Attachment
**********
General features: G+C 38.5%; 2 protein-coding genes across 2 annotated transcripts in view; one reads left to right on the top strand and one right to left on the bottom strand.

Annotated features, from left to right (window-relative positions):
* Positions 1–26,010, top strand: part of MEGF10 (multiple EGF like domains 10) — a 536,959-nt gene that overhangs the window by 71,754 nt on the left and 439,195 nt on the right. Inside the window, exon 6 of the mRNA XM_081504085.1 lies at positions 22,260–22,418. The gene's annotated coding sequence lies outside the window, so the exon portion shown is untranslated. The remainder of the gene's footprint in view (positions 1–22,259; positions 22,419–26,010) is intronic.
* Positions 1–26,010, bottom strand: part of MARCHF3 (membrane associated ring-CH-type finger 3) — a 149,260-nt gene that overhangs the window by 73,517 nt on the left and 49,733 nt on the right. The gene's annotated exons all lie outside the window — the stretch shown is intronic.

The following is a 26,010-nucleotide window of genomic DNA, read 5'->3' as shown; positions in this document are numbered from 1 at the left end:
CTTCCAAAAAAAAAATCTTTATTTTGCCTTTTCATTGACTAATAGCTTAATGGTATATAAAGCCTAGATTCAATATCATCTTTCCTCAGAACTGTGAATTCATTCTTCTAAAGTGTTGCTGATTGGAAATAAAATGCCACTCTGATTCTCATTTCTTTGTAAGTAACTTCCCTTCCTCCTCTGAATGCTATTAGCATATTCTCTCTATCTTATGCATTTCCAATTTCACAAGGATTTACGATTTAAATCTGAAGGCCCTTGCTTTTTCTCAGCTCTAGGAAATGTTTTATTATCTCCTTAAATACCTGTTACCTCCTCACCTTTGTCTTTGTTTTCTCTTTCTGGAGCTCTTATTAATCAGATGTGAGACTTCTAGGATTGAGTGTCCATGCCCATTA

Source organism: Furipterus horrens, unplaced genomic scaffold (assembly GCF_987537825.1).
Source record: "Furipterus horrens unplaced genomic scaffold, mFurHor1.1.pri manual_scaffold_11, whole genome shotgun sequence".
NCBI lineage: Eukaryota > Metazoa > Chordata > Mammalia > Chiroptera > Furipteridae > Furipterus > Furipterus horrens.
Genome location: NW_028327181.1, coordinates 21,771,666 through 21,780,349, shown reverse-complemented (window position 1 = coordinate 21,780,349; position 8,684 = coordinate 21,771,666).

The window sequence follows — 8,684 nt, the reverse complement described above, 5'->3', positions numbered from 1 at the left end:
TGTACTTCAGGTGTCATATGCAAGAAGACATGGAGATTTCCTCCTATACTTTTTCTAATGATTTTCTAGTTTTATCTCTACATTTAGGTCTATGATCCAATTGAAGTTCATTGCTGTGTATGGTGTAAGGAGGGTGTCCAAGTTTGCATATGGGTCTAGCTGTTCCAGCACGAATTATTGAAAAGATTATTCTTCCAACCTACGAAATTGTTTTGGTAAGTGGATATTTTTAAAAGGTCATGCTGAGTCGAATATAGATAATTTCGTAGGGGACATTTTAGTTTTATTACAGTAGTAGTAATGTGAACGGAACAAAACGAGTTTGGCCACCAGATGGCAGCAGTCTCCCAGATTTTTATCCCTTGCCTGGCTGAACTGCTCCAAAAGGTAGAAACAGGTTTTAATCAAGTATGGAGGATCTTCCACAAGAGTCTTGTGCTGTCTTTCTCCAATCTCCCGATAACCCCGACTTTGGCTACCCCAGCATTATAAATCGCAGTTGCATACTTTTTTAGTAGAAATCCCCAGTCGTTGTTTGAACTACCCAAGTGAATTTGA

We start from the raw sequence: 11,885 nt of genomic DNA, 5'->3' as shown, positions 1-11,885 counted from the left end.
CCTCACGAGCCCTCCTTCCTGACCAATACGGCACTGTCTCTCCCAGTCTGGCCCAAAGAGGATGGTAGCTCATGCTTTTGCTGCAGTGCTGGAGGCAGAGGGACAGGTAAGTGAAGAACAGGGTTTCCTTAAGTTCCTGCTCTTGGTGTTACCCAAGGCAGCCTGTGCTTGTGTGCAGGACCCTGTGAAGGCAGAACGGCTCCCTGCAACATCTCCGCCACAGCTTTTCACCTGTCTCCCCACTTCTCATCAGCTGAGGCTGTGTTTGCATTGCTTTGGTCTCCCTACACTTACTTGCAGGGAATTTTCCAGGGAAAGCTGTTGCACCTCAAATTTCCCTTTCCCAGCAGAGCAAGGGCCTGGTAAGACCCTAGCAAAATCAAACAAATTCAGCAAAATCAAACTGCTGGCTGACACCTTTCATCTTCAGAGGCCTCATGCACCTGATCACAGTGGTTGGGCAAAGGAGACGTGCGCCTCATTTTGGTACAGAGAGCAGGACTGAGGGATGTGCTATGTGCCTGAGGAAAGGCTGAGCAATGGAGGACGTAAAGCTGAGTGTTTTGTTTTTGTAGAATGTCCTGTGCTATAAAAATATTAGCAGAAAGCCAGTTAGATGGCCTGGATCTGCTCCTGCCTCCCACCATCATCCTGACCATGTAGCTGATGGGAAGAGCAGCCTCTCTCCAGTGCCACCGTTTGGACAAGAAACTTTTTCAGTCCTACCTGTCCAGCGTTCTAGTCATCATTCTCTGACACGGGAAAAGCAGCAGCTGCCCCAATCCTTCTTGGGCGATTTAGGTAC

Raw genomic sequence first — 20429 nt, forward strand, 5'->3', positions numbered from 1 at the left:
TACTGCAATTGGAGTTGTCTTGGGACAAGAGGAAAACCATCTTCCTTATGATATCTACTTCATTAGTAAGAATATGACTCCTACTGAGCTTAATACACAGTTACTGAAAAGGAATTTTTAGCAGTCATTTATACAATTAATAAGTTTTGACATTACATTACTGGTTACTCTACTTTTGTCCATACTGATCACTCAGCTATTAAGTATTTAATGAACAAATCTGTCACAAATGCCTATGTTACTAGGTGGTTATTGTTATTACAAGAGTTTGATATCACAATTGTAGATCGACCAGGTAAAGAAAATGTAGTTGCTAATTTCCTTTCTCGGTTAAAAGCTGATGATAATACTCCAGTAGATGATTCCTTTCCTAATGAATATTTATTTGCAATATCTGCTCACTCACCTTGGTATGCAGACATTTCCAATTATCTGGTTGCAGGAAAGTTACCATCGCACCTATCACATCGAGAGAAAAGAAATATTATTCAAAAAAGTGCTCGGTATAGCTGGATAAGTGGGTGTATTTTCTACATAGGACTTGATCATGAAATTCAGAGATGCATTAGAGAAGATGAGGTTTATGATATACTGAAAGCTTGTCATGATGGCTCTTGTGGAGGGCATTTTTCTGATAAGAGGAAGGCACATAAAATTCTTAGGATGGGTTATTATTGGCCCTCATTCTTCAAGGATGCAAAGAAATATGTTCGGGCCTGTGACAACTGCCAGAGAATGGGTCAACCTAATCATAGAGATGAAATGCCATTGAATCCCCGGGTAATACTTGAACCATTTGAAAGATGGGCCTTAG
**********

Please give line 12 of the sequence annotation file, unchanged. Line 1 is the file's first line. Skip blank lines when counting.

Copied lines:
TGTACTTCAGGTGTCATATGCAAGAAGACATGGAGATTTCCTCCTATACTTTTTCTAATGATTTTCTAGTTTTATCTCTACATTTAGGTCTATGATCCAATTGAAGTTCATTGCTGTGTATGGTGTAAGGAGGGTGTCCAAGTTTGCATATGGGTCTAGCTGTTCCAGCACGAATTATTGAAAAGATTATTCTTCCAACCTACGAAATTGTTTTGGTAAGTGGATATTTTTAAAAGGTCATGCTGAGTCGAATATAGATAATTTCGTAGGGGACATTTTAGTTTTATTACAGTAGTAGTAATGTGAACGGAACAAAACGAGTTTGGCCACCAGATGGCAGCAGTCTCCCAGATTTTTATCCCTTGCCTGGCTGAACTGCTCCAAAAGGTAGAAACAGGTTTTAATCAAGTATGGAGGATCTTCCACAAGAGTCTTGTGCTGTCTTTCTCCAATCTCCCGATAACCCCGACTTTGGCTACCCCAGCATTATAAATCGCAGTTGCATACTTTTTTAGTAGAAATCCCCAGTCGTTGTTTGAACTACCCAAGTGAATTTGA